PORTAGE — The circular, concrete observation deck overlooking Lake Michigan at the Portage Riverwalk and Lakefront collapsed over the weekend.
It is the latest blow to the park that has been suffering from erosion the past few years. The continued erosion was compounded recently as high waves and strong winds battered the shoreline.
Portage Park Superintendent Jenny Orsburn said she was informed of the collapse Sunday night. The area was roped off with caution tape and barriers to prevent people from wandering onto the area.
The 60-acre park is owned by the National Park Service and managed by the Portage Park Department. Federal officials were unavailable Monday because offices were closed in observance of the Martin Luther King Jr. holiday.
Orsburn said she planned to meet with Indiana Dunes National Lakeshore Superintendent Paul Labovitz this week to assess the damage, determine a monetary loss and devise a plan to move forward.
The park department, along with the NPS, have been monitoring this area for the past six years, Orsburn said.
"The ramp to the beach was closed by the NPS for public access when we started losing beach and the ramp structure was compromised. When we started noticing significant erosion along the walkway, we implemented erosion control, placing rock and sand along with dune grass in the area. This held the walkway and prevented further erosion," Orsburn said of efforts taken to help stop erosion.
"Over this past summer we noticed the slope in front of the node (observation deck) was eroding at a significant rate. We placed sand and rock in front on the slope. Unfortunately, in a matter of two months with the waves and storms impacting the shoreline, we lost most of the slope," Orsburn said.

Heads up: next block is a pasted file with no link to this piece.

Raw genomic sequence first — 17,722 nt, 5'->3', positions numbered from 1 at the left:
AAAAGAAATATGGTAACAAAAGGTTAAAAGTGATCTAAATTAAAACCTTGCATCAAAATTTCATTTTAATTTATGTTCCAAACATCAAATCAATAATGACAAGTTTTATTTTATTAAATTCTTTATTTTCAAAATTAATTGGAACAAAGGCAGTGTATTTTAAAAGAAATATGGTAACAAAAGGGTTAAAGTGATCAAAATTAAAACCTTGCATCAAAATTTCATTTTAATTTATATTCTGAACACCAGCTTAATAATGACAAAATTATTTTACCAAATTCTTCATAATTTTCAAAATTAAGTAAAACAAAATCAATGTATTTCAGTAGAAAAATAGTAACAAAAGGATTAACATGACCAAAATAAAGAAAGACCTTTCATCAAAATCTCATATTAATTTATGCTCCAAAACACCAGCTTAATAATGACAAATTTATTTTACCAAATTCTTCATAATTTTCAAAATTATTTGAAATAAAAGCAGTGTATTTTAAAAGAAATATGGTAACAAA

"First and foremost public safety is our concern, so NPS placed snow fence to prevent the public from walking down the slope. In November, the NPS installed fencing to close off the walkway completely. The NPS engineer determined there to be a public safety concern; the west node’s concrete slab simply sits on top of the sand dune," she said.
The $16 million park, funded through Northwest Indiana Regional Development Authority, federal, state and local funding opened to the public in 2009. Developed as part of the Marquette Plan, the park reclaimed a former dump site operated by the former National Steel.
At the time, Lake Michigan water levels were low and visitors enjoyed using the park's beach.
Erosion issues began to rise in 2014, along with lake levels. By 2015, the beach disappeared, and the walkway to the beach was closed by the NPS.
The erosion issues initiated talks and meetings between the Army Corps of Engineers, Indiana Department of Natural Resources, Portage, the office of U.S. Rep. Pete Visclosky, D-Merrillville, and Ogden Dunes. That resulted in the need for a study to develop a beach nourishment management plan. At the time, officials said it could take three to five years to complete the study.
The lakefront and riverwalk are west of the Burns Waterway breakwall, Port of Indiana and other structures which jut out into Lake Michigan and block the natural drift of sand along the lakeshore. The blocking of natural sand drift to the west of the structures causes the deprivation of sand to the area. The proposed study would look at how to compensate for that lack of natural beach re-nourishment.
"The Army Corps, National Park Service and the city have still been working on a plan for a study," Orsburn said. "We are still trying to secure funding for the study."